PHPUnit offers a handy annotation called @dataProvider which can be used for all sorts of testing situations. Typically you will use this to feed in a wide variety of data into the same test to ensure that the system-under-test can handle a variety of inputs.  Over time I have discovered a few other neat uses for dataProvider methods that I want to share with you today.

Here is an example of a simple dataProvider that feeds data into our test method. The first thing to notice is the annotation in the DocBlock for our test method. Simply put the name of the dataProvider method here. The dataProvider itself must be a public static method that must return an array. Each element in the outer dataProvider array must also be an array. Each element of the inner array will be passed as an argument to the test method. That sounds rather complicated, so this example might help:

<?php

class WordFilterTest extends PHPUnit_Framework_TestCase
{
  /**
   * @param $validWord
   *
   * @dataProvider validWordsProvider
   */
  public function testAllowsValidWords($validWord)
  {
    $wordFilter = new WordFilter();
    $actual = $wordFilter->isWordAllowed($validWord);
    $this->assertTrue($actual);
  }

  public static function validWordsProvider()
  {
    return array(
      array('foo'),
      array('bar'),
      array('Baz')
    );
  }
}

There are also situations where you have tests that do essentially the same thing in terms of setUp, but have different outputs depending upon their inputs. Instead of duplicating our test conditions to test each input and output separately we can leverage the @dataProvider annotation to feed our test method a combination of values.

The example here takes the name of two primary colors are returns the name of the third color they produce when mixed.

<?php

class ColorMixerTest extends PHPUnit_Framework_TestCase
{

  /**
   * @param $colorOne
   * @param $colorTwo
   * @param $expectedColor
   *
   * @dataProvider colorMixProvider
   */
  public function testMixTwoColorsReturnsExpectedColor($colorOne, $colorTwo, $expectedColor)
  {
    $colorMixer = new ColorMixer();
    $actual = $colorMixer->mixColors($colorOne, $colorTwo);
    $this->assertEquals($expectedColor, $actual);
  }

  public static function colorMixProvider()
  {
    return array(
      array('red', 'yellow', 'orange'),
      array('red', 'blue', 'purple'),
      array('blue', 'yellow', 'green')
    );
  }
}

Another case for the @dataProvider annotation could be testing a variety of properties on an object were set or modified. This example will convert all camelCase properties of an object to under_score.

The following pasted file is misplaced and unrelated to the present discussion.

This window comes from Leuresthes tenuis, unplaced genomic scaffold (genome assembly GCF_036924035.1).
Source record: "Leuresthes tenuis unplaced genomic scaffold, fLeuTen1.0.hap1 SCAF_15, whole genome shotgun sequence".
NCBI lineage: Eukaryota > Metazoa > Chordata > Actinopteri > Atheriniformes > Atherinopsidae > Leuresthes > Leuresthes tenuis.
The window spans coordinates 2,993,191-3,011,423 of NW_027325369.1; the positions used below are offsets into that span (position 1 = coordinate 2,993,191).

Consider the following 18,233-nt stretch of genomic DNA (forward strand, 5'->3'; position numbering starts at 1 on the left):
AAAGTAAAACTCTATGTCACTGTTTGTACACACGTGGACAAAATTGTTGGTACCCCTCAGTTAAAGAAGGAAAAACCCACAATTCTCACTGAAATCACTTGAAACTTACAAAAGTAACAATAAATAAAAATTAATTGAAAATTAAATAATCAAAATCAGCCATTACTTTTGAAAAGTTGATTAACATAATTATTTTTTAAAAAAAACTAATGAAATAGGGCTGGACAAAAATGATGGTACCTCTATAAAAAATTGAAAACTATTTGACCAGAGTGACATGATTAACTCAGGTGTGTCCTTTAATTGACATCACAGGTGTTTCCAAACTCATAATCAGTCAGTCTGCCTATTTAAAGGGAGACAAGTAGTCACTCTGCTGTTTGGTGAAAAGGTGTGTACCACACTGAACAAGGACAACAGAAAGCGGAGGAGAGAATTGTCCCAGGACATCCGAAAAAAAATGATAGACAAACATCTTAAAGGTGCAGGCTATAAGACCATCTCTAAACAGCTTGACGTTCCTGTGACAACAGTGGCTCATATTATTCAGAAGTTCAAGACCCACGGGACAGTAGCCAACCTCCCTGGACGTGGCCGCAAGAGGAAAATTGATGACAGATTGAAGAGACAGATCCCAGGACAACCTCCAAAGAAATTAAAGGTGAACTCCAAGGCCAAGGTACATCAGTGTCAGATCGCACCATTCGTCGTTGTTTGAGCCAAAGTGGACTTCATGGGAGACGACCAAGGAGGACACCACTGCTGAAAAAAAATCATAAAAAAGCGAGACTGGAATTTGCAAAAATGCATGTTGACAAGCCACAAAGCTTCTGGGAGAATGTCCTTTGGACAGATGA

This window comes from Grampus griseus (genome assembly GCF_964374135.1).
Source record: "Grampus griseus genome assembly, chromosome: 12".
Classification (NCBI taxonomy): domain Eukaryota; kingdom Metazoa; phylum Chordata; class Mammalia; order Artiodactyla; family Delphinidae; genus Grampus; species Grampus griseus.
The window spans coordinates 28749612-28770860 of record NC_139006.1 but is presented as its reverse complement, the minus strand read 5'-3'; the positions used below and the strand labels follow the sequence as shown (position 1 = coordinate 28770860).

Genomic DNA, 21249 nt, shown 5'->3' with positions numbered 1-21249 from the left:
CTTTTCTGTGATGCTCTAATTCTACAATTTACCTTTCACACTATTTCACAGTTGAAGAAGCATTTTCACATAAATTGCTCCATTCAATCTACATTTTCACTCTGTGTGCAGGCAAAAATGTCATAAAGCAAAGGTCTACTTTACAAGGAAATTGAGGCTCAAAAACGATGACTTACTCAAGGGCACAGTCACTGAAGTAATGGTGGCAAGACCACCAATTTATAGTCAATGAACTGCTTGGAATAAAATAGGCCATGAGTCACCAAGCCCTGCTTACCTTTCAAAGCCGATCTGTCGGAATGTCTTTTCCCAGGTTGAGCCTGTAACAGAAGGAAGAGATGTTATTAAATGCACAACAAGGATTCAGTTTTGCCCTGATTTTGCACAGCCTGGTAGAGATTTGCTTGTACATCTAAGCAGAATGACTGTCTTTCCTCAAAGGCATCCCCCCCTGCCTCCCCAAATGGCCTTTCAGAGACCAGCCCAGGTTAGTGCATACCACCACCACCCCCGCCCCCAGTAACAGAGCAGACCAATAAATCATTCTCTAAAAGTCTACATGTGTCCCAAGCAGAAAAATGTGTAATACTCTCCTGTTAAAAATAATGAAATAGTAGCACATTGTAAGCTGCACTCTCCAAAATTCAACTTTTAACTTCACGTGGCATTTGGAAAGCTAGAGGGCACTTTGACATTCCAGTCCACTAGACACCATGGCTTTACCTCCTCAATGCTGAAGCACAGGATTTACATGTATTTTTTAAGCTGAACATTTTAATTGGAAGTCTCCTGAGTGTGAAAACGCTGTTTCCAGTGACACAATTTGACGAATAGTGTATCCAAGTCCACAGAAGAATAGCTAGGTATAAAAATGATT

<?php

class CamelCaseToUnderscoreConverterTest extends PHPUnit_Framework_TestCase
{
  /**
   * @param $inputProperty
   * @param $translatedPropertyName
   *
   * @dataProvider propertyProvider
   */
  public function testConvertsPropertyKeysToUnderscores($inputProperty, $translatedPropertyName)
  {
    $testObj= (object) array($inputProperty => 'anyValue');

    $camelCaseToUnderscoreConverter = new CamelCaseToUnderscoreConverter();
    $camelCaseToUnderscoreConverter->convertKeysToUnderscore($testObj); //by ref

    $this->assertObjectNotHasAttribute($inputProperty, $testObj);
    $this->assertObjectHasAttribute($translatedPropertyName, $testObj);
  }

  public static function propertyProvider()
  {
    return array(
      array('sourceId', 'source_id'),
      array('someImportantLongThing', 'some_important_long_thing'),
      array('somethingthatshouldnotchange', 'somethingthatshouldnotchange')
    );
  }
}

One thing to keep in mind is that dataProvider methods run before your TestCase can run it’s setUp, so you won’t have access to anything that gets configured there. In this example, we need to create a multiple database rows for different use cases to run our expensive business process. The dataProvider has no access to our database connection so we instead pass an array of “instructions” to our test method to be created when the test gets executed.

<?php

class ExpensiveBusinessProcessTest extends PHPUnit_Framework_TestCase
{
  /**
   * @param array $rowsToCreate
   *
   * @dataProvider rowsToCreateProvider
   */
  public function testExpensiveProcessDoesIt(array $rowsToCreate)
  {
    foreach ($rowsToCreate as $rowToCreate) {
      RowCreator::createRow($rowsToCreate['table'], $rowsToCreate['data']);
    }

    $expensiveBusinessProcess = new ExpensiveBusinessProcess();
    $actual = $expensiveBusinessProcess->execute();

    $this->assertEquals('it worked with this data set, feed me another', $actual);
  }

  public static function rowsToCreateProvider()
  {
    return array(

      //bob from accounting should have no issues completing this process since he is an admin
      array(
        array('table' => 'users', 'data' => array('id' => 555, 'username' => 'bobfromaccounting', 'type' => 'admin'))
      ),

      //sue from the sales team should also be able to do it since she has an acl entry
      array(
        array('table' => 'users', 'data' => array('id' => 899, 'username' => 'suefromsales', 'type' => 'user')),
        array('table' => 'users_permissions', 'data' => array('user_id' => 899, 'enabled' => 1))
      )
    );
  }
}

So the next time you find yourself doing the copy/paste dance ask yourself if a dataProvider would be more appropriate. As with anything, it is possible to go overboard with them and sacrifice clarity for the sake of reduced duplication. I look forward to hearing about how YOU use them in your tests, so please leave a comment!